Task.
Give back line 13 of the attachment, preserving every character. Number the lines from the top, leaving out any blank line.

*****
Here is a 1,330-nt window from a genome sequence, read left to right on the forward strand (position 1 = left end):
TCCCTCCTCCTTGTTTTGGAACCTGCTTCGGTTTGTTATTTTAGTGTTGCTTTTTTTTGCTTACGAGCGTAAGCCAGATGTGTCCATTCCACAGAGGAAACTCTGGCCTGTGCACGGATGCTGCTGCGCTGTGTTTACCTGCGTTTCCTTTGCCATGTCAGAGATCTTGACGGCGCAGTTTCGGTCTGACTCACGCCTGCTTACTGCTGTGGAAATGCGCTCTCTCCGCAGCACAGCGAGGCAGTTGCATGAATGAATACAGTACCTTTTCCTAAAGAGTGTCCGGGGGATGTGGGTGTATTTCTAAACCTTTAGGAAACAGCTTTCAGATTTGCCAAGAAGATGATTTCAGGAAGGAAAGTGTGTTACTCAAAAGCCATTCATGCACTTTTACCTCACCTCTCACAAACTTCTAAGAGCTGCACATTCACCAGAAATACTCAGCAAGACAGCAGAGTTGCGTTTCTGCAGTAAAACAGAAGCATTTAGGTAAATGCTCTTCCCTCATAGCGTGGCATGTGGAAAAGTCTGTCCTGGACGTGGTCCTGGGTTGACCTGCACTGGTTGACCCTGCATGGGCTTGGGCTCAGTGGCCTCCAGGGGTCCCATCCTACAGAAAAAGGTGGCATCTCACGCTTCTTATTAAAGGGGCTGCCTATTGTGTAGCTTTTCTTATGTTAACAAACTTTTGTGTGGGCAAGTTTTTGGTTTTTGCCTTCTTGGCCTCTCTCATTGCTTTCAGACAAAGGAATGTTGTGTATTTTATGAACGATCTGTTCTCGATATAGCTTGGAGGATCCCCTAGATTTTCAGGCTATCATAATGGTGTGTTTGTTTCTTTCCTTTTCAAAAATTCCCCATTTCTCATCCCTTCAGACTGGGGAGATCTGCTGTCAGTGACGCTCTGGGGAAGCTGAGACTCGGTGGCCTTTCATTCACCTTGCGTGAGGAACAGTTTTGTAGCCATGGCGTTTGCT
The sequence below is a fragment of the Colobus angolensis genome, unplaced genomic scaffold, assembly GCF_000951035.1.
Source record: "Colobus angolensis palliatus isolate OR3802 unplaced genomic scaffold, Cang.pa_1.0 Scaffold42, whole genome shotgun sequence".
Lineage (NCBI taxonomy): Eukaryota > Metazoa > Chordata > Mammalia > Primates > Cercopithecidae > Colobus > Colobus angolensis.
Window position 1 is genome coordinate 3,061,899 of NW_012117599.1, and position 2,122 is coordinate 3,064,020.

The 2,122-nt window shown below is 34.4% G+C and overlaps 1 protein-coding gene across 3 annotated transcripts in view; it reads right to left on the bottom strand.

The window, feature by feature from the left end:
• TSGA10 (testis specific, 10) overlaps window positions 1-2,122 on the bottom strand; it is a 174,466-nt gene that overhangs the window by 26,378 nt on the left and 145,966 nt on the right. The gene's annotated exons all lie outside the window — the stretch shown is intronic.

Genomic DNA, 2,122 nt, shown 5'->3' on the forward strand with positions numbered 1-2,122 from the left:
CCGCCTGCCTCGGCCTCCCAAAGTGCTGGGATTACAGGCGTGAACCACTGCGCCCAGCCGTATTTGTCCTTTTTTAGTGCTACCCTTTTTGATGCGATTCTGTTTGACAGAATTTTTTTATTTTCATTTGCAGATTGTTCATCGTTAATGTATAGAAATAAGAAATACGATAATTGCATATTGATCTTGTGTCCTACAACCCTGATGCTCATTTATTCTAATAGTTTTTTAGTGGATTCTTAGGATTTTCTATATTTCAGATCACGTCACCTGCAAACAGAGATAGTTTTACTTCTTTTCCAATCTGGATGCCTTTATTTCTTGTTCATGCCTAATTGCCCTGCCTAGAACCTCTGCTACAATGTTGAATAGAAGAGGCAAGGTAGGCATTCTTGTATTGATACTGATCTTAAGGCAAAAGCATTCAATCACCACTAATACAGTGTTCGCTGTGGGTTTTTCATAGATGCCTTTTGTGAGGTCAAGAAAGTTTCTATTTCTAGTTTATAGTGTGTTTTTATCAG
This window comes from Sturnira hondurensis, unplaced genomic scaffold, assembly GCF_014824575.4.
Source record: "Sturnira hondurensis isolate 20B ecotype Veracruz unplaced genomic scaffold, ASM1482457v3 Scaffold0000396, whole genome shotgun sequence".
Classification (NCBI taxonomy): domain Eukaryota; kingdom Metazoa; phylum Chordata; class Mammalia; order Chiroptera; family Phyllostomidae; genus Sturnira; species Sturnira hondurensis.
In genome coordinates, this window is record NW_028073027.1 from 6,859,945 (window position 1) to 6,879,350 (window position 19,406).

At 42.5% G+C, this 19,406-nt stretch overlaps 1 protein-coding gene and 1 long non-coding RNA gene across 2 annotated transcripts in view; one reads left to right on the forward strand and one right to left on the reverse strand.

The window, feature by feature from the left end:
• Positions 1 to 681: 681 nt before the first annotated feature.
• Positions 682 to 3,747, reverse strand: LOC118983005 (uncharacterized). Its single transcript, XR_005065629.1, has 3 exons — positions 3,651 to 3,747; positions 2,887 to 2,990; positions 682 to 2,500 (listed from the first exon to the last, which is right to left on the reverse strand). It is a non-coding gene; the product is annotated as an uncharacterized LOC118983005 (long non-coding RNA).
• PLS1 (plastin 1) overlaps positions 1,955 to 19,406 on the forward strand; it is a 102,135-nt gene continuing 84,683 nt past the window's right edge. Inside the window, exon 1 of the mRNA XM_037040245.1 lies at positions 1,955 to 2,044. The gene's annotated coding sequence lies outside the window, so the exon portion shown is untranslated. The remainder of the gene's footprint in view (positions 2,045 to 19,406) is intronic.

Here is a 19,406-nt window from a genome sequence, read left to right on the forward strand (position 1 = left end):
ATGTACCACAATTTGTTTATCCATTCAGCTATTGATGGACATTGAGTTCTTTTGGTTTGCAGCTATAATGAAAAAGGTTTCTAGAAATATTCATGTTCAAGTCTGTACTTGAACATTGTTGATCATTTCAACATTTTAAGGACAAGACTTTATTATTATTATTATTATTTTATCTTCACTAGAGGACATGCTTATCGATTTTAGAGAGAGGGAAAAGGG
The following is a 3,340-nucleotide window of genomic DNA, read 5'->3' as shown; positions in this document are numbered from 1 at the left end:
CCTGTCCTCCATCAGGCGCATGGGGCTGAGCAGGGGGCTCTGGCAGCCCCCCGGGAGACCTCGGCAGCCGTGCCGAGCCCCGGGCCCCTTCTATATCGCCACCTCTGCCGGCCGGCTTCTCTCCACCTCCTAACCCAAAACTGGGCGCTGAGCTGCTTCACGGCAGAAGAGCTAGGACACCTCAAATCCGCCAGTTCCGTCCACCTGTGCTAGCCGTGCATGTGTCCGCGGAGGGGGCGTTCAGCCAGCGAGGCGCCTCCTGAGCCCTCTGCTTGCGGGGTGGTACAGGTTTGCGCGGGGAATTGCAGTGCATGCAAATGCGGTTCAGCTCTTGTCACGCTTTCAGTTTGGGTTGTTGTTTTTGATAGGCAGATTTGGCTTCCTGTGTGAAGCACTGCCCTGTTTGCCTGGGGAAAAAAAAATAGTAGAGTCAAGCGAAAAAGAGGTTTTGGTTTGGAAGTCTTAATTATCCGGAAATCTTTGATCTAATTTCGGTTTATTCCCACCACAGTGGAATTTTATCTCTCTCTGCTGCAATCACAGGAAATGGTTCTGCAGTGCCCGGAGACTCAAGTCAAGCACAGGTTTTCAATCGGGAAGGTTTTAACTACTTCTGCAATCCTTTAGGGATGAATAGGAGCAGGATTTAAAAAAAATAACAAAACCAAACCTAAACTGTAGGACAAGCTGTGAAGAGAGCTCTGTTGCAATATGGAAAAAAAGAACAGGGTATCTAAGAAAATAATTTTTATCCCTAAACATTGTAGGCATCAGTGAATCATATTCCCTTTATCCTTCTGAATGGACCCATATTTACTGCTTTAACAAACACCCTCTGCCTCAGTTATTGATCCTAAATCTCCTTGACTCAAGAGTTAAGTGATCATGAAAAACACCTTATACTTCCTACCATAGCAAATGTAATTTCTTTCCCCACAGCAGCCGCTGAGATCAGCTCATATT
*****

Source record: "Sturnira hondurensis isolate 20B ecotype Veracruz unplaced genomic scaffold, ASM1482457v3 Scaffold0000396, whole genome shotgun sequence".